MEXICAN WATER – During a meeting Monday between U.S. Rep. John Curtis, R-Utah, and Navajo Nation leadership, President Russell Begaye urged the congressman to withdraw H.R. 4532, which would congressionally ratify the unlawful Trump revocation and replacement of the Bears Ears National Monument.
The Curtis Bill would reduce the 1.35 million-acre Bears Ears National Monument by 85 percent, leaving two smaller monuments (Shash Jáa National Monument and Indian Creek National Monument) in its place. Combined, the two smaller monuments would amount to no more than 201,876 acres.
Despite being described in the legislation as creating “the first Tribally managed national monument,” the bill would greatly limit true tribal engagement. The Bears Ears Commission, established through consultation with the five tribes that advocated for the Bears Ears National Monument, would only have input on management of the Shash Jáa National Monument. Under the Curtis Bill, new Management Councils would replace federal agencies as the primary management authorities for the new monuments, and the tribes would have no say in the selection of Management Council members.
“Our people have always dealt with repercussions of decisions made on our behalf without our input or consultation,” President Begaye said. “We are asking Congressman Curtis to withdraw this bill and to listen to the concerns of our people.”
The meeting with Rep. Curtis, held at the Mexican Water Chapter House, was the first time the congressman consulted with tribes on the Bill. The Nation was represented at the meeting by President Begaye, Vice President Jonathan Nez, Honorable Delegate Davis Filfred, Honorable Delegate Tom Chee, and Navajo Nation Attorney General Ethel Branch. Representatives from the Navajo Utah Commission and the board of the Utah Diné Bikeyah were also in attendance. Mexican Water Chapter President Kenneth Maryboy opened and managed the meeting.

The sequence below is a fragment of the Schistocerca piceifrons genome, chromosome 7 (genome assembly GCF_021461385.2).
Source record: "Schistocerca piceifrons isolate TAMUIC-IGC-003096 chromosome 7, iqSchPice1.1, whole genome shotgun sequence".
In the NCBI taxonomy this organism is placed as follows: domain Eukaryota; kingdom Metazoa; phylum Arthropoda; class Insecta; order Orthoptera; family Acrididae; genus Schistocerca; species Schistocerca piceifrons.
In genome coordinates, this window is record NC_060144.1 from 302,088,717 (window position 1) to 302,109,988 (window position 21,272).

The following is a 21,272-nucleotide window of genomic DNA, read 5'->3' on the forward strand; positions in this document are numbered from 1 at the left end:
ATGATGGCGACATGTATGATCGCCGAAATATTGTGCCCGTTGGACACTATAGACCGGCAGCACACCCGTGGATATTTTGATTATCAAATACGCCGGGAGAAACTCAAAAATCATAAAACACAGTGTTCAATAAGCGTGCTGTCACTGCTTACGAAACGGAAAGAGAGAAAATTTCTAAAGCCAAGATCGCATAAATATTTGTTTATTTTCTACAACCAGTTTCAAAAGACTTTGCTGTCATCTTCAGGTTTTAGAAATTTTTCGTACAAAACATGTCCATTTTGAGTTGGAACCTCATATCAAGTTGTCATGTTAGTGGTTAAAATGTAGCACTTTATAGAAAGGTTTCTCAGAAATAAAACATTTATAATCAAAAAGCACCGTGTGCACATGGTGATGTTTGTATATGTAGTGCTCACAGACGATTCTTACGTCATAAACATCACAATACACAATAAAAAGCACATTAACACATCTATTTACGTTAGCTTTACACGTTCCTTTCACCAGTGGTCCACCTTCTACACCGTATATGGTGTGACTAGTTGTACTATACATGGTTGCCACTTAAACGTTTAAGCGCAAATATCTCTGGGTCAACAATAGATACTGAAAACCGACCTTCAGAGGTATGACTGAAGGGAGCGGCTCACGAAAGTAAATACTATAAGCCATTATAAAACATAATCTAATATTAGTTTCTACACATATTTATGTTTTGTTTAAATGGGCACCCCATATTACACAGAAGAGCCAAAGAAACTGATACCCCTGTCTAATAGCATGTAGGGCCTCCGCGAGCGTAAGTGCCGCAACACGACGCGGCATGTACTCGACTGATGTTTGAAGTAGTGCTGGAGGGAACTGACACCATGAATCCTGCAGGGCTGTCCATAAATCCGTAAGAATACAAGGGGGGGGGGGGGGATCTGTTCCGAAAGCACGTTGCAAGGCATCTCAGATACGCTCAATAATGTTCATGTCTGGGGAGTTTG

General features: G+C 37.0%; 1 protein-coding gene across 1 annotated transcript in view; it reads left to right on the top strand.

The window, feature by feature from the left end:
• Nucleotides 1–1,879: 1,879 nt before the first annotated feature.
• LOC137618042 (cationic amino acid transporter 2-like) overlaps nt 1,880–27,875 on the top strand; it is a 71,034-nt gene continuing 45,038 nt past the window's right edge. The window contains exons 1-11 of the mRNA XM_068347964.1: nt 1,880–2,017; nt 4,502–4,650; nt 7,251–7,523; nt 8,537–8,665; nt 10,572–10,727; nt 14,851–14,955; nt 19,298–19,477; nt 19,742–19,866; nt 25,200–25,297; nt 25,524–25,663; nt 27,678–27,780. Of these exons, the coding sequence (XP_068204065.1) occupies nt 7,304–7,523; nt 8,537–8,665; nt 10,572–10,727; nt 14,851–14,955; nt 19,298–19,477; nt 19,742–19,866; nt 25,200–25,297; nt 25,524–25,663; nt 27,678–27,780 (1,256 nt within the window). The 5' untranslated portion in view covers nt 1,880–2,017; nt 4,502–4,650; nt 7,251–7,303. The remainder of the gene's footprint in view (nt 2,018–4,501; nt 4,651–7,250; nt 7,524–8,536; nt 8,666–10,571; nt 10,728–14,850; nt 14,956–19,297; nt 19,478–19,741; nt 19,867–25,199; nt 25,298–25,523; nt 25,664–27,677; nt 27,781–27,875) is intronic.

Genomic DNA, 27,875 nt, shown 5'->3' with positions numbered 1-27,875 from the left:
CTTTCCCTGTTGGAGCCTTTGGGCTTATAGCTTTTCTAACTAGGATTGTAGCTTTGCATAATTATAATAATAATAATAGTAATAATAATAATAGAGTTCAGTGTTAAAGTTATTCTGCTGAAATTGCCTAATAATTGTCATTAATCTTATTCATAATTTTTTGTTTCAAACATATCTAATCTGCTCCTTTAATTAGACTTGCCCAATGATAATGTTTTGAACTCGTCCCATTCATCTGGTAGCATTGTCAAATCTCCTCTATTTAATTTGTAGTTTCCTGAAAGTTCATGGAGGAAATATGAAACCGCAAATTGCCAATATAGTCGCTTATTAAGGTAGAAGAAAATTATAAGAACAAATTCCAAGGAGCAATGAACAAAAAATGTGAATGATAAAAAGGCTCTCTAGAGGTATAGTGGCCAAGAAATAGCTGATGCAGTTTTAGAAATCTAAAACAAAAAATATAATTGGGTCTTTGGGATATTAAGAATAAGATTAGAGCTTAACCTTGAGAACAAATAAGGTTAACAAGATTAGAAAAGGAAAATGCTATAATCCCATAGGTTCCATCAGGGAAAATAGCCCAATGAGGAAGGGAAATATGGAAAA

With the exception of the congressman, the overwhelming majority of those in attendance spoke against the bill.
“I don’t think anyone represented here supports moving this legislation forward,” Attorney General Branch said. “We are asking you to withdraw your legislation. Sit down at the table with us and let’s discuss how to proceed from here.”
Delegate Filfred spoke to the cultural implications of the bill. Reducing the size of the monument would disturb protections of a region that Navajos use to gather medicinal herbs.
“The Nation has many legislations opposing this bill,” he said. “Our medicine men have gathered to talk about this and we would like to talk with you to share our views about this.”
The Navajo Nation this year commemorates the 150th anniversary of the Treaty of 1868. Vice President Nez emphasized the treaty’s importance in establishing the Navajo tribe as a sovereign nation entitled to government-to-government relations.
Vice President Nez said that while Native people have always honored their treaties, tribal nations often have to remind their federal counterparts to live up to their obligations.
“In the treaty, the Navajo said they would peacefully put down their arms and work in tandem with the federal government,” he said. “We seek your leadership as a voice of reason and fairness to help advocate for local needs. We have the same rights as any other U.S. citizens. We’re asking you to work across organizations to secure our rights and basic equity.”
Attorney General Branch stressed the importance of protecting the region and seeking input from tribal leadership.
“On the Navajo Nation, we have over 520 abandoned uranium sites,” she said. “Much of our territory has been greatly developed in terms of extractive resources. Protecting the region and the pristine resources at Bears Ears is important because of this.”
Despite the many requests to withdraw his bill, Curtis asserted that he doesn’t intend to withdraw his bill.
Having listened to the concerns of the leaders, Rep. Curtis said he was concerned with how the tribe and state might find middle ground on the bill.
“My purpose in being here today was to hear suggestions about the bill, and thus far I haven’t heard any,” he said. “That’s my concern. I want to make this bill acceptable to you. We need to close the gap.”
President Begaye noted that originally the Nation pursued a national monument designation of 1.9 million acres to protect the Bears Ears, but were willing to accept the 1.35 million-acre designation as a compromise.
“When you visit the Bears Ears National Monument, it rejuvenates you,” President Begaye said. “It’s powerful to be on the mountain. We want to protect this land. Listen to the people and withdraw the bill.”
Notably this was the first time in recent history a sitting member of Congress held a meeting on the Navajo Nation with Utah Navajo constituents.